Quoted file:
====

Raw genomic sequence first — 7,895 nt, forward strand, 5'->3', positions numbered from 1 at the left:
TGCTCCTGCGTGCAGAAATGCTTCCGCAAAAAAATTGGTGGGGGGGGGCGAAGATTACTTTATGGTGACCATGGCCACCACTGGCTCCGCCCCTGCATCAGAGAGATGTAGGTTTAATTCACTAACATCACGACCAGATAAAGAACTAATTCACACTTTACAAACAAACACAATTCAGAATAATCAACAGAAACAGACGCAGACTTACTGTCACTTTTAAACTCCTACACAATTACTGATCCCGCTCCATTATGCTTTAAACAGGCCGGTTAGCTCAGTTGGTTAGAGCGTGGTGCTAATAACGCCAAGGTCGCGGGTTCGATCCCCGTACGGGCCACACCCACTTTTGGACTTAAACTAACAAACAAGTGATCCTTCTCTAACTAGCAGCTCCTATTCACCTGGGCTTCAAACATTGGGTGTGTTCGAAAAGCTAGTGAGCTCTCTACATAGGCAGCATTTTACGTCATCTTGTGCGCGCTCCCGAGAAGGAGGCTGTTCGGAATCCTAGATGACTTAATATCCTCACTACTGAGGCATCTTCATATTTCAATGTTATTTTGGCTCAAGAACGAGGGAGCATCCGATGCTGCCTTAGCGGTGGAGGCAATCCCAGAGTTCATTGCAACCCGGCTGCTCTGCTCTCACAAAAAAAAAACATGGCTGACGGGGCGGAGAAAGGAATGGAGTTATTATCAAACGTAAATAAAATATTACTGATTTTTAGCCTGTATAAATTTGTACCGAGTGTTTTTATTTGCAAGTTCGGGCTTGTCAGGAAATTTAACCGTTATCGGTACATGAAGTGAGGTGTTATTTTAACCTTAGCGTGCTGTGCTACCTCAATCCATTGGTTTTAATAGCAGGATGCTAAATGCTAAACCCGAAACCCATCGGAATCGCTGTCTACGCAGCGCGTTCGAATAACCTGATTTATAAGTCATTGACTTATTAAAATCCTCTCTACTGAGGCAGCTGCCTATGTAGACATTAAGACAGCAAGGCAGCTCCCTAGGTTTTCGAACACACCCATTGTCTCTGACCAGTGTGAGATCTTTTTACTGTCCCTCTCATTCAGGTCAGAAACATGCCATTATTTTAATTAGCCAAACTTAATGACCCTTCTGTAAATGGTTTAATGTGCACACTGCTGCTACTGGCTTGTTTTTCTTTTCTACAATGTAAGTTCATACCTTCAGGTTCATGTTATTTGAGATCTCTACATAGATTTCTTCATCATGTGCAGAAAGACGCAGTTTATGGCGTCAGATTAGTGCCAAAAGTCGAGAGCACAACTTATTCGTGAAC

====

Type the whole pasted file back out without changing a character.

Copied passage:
Raw genomic sequence first — 7,895 nt, forward strand, 5'->3', positions numbered from 1 at the left:
TGCTCCTGCGTGCAGAAATGCTTCCGCAAAAAAATTGGTGGGGGGGGGCGAAGATTACTTTATGGTGACCATGGCCACCACTGGCTCCGCCCCTGCATCAGAGAGATGTAGGTTTAATTCACTAACATCACGACCAGATAAAGAACTAATTCACACTTTACAAACAAACACAATTCAGAATAATCAACAGAAACAGACGCAGACTTACTGTCACTTTTAAACTCCTACACAATTACTGATCCCGCTCCATTATGCTTTAAACAGGCCGGTTAGCTCAGTTGGTTAGAGCGTGGTGCTAATAACGCCAAGGTCGCGGGTTCGATCCCCGTACGGGCCACACCCACTTTTGGACTTAAACTAACAAACAAGTGATCCTTCTCTAACTAGCAGCTCCTATTCACCTGGGCTTCAAACATTGGGTGTGTTCGAAAAGCTAGTGAGCTCTCTACATAGGCAGCATTTTACGTCATCTTGTGCGCGCTCCCGAGAAGGAGGCTGTTCGGAATCCTAGATGACTTAATATCCTCACTACTGAGGCATCTTCATATTTCAATGTTATTTTGGCTCAAGAACGAGGGAGCATCCGATGCTGCCTTAGCGGTGGAGGCAATCCCAGAGTTCATTGCAACCCGGCTGCTCTGCTCTCACAAAAAAAAAACATGGCTGACGGGGCGGAGAAAGGAATGGAGTTATTATCAAACGTAAATAAAATATTACTGATTTTTAGCCTGTATAAATTTGTACCGAGTGTTTTTATTTGCAAGTTCGGGCTTGTCAGGAAATTTAACCGTTATCGGTACATGAAGTGAGGTGTTATTTTAACCTTAGCGTGCTGTGCTACCTCAATCCATTGGTTTTAATAGCAGGATGCTAAATGCTAAACCCGAAACCCATCGGAATCGCTGTCTACGCAGCGCGTTCGAATAACCTGATTTATAAGTCATTGACTTATTAAAATCCTCTCTACTGAGGCAGCTGCCTATGTAGACATTAAGACAGCAAGGCAGCTCCCTAGGTTTTCGAACACACCCATTGTCTCTGACCAGTGTGAGATCTTTTTACTGTCCCTCTCATTCAGGTCAGAAACATGCCATTATTTTAATTAGCCAAACTTAATGACCCTTCTGTAAATGGTTTAATGTGCACACTGCTGCTACTGGCTTGTTTTTCTTTTCTACAATGTAAGTTCATACCTTCAGGTTCATGTTATTTGAGATCTCTACATAGATTTCTTCATCATGTGCAGAAAGACGCAGTTTATGGCGTCAGATTAGTGCCAAAAGTCGAGAGCACAACTTATTCGTGAAC